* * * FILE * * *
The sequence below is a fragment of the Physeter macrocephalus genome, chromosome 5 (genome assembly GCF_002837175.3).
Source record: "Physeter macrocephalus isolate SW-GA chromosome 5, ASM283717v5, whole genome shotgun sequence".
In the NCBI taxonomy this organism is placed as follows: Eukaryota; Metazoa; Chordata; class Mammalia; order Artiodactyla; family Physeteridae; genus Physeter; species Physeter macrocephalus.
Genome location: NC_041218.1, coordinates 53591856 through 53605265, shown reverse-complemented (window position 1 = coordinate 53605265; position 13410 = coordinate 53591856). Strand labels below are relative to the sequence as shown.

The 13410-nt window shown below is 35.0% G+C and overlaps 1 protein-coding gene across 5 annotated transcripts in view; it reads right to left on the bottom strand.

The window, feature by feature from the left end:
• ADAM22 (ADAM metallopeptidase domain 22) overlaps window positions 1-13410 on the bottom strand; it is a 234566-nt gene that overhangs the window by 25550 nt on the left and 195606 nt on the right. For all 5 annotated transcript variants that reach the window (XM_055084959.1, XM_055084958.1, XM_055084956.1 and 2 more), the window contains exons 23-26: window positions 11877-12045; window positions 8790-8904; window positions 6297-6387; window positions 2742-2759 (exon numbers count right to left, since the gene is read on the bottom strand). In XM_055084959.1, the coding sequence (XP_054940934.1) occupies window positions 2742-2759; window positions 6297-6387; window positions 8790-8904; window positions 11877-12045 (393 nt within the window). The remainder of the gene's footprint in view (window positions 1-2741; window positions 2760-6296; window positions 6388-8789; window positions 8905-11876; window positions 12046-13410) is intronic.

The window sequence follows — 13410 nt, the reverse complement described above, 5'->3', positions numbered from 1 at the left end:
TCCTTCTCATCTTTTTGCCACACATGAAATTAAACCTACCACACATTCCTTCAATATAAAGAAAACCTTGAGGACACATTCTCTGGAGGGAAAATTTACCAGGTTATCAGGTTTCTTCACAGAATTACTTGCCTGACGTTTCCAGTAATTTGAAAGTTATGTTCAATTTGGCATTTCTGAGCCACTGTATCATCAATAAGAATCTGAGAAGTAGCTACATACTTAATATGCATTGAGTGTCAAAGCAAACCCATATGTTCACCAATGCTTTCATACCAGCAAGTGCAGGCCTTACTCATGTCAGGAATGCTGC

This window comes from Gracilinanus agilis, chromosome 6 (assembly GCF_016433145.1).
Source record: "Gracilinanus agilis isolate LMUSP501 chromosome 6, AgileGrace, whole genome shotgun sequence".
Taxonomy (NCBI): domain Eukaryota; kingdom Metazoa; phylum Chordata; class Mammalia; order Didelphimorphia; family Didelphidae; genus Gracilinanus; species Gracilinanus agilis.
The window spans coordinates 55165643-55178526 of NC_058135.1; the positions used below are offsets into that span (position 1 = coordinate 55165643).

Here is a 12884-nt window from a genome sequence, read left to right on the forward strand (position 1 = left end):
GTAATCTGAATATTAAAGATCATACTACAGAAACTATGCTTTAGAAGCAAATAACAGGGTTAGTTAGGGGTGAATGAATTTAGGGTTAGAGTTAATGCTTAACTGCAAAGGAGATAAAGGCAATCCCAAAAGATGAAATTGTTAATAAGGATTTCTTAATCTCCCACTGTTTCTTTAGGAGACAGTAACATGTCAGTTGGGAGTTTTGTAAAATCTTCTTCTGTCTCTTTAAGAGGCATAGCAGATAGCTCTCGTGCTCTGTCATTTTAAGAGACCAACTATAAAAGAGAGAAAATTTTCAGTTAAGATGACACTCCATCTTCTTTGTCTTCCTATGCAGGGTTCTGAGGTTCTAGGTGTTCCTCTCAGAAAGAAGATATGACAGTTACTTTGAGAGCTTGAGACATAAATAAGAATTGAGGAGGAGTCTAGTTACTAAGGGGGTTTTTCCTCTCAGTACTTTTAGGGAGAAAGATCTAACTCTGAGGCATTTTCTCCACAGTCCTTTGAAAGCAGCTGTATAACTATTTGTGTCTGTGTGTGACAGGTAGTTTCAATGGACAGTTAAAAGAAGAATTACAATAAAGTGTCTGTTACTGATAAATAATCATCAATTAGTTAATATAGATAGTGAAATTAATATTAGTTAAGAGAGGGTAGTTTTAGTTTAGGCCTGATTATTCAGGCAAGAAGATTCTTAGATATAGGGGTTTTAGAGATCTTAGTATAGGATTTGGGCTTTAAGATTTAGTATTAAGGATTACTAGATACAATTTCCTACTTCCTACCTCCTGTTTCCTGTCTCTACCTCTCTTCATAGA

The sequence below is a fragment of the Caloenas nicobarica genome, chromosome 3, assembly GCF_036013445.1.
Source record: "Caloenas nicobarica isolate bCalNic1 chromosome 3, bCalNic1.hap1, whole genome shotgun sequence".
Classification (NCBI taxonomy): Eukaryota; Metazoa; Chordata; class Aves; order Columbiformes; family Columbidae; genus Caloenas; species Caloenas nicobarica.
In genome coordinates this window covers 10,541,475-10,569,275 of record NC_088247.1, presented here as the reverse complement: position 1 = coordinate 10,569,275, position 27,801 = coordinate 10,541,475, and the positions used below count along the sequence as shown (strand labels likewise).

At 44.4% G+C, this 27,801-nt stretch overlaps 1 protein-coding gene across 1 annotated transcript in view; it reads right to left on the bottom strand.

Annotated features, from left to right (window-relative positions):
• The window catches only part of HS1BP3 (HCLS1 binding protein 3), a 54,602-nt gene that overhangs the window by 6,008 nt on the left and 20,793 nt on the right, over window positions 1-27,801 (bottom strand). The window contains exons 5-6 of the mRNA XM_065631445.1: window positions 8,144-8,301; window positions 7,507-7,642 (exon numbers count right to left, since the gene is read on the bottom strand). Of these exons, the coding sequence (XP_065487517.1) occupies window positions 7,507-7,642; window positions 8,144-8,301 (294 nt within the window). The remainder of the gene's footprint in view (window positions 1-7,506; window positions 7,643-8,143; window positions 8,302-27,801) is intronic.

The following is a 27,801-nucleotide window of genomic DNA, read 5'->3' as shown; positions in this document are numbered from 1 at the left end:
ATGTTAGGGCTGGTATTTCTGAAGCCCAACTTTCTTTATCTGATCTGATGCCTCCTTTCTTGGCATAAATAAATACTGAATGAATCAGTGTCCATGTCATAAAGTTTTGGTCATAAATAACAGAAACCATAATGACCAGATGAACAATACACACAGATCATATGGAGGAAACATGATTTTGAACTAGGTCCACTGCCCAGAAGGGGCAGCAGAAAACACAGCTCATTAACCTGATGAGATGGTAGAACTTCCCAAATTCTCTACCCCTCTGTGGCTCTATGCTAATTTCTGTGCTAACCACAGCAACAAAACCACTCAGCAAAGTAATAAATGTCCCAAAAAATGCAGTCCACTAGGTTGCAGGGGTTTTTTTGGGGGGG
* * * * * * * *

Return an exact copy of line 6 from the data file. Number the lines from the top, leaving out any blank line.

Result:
The window, feature by feature from the left end: